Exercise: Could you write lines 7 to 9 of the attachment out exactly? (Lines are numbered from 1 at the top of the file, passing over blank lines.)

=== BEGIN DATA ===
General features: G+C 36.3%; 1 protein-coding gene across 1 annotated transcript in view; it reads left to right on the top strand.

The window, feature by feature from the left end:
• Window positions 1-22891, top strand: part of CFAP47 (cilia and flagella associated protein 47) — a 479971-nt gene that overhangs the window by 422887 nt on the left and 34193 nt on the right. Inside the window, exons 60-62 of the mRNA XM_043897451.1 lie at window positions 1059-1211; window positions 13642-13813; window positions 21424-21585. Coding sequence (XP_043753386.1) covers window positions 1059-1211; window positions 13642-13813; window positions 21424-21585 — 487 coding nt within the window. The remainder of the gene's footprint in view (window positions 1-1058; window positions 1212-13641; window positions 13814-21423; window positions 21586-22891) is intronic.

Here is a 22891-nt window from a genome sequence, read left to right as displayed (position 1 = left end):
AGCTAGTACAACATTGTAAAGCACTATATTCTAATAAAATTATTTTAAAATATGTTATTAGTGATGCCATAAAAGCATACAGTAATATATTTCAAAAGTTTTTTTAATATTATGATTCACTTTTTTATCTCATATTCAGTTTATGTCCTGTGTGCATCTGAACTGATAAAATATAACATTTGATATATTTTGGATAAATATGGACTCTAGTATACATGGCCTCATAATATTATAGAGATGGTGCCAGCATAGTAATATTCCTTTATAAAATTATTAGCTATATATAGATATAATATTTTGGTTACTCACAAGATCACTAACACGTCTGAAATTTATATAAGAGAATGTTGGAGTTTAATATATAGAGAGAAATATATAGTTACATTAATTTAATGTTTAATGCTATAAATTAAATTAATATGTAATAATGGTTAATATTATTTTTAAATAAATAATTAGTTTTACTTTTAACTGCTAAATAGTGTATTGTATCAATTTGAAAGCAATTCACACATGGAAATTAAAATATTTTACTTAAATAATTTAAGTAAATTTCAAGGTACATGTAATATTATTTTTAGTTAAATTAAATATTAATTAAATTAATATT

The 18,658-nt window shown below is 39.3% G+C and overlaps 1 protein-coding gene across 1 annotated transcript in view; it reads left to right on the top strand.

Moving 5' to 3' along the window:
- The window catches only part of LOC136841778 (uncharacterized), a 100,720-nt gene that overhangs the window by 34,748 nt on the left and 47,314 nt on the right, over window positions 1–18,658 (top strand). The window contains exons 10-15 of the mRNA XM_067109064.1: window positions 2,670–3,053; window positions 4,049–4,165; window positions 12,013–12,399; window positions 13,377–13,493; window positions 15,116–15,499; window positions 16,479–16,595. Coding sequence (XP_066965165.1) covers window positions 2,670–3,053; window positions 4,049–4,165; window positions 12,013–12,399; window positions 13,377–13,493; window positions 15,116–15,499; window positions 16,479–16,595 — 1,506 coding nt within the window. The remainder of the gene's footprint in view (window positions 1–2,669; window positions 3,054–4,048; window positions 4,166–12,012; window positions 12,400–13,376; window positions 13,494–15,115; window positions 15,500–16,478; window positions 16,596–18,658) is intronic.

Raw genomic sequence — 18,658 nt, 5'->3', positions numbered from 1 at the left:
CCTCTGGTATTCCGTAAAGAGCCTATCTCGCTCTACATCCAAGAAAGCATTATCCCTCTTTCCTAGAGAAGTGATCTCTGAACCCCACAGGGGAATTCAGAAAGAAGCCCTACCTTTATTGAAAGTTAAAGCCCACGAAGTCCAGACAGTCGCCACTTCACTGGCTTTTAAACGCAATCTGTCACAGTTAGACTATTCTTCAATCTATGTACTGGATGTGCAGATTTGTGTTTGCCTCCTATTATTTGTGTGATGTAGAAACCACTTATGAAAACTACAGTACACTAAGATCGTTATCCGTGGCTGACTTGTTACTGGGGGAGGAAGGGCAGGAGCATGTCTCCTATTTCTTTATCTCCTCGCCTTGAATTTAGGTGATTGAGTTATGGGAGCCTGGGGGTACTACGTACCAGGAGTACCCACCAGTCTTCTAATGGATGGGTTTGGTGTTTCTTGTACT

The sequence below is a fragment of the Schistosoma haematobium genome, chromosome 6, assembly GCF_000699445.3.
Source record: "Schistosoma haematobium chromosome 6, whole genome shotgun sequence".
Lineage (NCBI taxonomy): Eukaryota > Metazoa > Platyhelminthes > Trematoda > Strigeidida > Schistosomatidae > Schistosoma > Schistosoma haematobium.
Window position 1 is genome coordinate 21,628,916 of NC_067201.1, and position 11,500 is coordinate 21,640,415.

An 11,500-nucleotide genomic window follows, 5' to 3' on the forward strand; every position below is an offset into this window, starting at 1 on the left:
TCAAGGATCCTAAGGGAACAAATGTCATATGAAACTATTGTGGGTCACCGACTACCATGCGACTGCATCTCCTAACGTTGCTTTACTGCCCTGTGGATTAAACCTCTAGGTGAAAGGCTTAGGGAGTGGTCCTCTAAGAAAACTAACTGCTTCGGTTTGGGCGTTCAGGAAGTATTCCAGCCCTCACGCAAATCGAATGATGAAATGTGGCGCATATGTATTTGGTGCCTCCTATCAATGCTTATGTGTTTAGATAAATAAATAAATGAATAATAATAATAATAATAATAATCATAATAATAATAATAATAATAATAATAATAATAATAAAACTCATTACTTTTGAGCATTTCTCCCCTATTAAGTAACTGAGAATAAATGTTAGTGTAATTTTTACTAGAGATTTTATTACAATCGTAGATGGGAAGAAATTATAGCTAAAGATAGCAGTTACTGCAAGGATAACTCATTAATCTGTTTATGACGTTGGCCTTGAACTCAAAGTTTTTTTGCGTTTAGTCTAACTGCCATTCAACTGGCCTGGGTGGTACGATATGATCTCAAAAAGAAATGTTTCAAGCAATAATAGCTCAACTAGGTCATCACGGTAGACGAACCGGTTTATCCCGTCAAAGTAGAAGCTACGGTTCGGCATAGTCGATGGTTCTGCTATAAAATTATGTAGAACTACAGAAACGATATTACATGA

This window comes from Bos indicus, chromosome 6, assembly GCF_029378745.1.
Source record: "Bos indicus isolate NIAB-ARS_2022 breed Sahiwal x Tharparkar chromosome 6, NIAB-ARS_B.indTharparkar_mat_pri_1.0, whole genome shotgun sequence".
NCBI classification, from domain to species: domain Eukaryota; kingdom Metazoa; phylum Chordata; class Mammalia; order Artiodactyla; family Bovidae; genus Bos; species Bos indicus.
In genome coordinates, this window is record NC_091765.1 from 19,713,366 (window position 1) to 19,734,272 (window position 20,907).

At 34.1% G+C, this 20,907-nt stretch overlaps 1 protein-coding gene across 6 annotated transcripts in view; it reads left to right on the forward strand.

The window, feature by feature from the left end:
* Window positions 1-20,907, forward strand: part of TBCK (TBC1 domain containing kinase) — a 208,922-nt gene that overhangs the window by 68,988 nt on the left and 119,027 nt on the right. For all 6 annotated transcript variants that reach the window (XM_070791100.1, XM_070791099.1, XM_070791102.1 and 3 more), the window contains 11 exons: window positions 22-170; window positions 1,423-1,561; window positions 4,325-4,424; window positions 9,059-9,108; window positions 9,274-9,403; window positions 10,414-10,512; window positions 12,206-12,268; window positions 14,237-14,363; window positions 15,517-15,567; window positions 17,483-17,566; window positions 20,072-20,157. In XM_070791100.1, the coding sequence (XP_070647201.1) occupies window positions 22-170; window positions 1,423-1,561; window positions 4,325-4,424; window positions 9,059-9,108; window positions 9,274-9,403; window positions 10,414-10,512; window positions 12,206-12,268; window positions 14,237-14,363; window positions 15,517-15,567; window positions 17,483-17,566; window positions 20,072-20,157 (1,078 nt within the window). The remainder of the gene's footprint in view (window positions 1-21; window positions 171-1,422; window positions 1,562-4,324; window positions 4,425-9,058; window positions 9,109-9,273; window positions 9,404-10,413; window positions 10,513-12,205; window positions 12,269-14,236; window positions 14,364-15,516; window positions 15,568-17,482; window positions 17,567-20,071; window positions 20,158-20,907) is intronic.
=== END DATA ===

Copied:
Moving 5' to 3' along the window:
- The window catches only part of LOC136841778 (uncharacterized), a 100,720-nt gene that overhangs the window by 34,748 nt on the left and 47,314 nt on the right, over window positions 1–18,658 (top strand). The window contains exons 10-15 of the mRNA XM_067109064.1: window positions 2,670–3,053; window positions 4,049–4,165; window positions 12,013–12,399; window positions 13,377–13,493; window positions 15,116–15,499; window positions 16,479–16,595. Coding sequence (XP_066965165.1) covers window positions 2,670–3,053; window positions 4,049–4,165; window positions 12,013–12,399; window positions 13,377–13,493; window positions 15,116–15,499; window positions 16,479–16,595 — 1,506 coding nt within the window. The remainder of the gene's footprint in view (window positions 1–2,669; window positions 3,054–4,048; window positions 4,166–12,012; window positions 12,400–13,376; window positions 13,494–15,115; window positions 15,500–16,478; window positions 16,596–18,658) is intronic.

Raw genomic sequence — 18,658 nt, 5'->3', positions numbered from 1 at the left: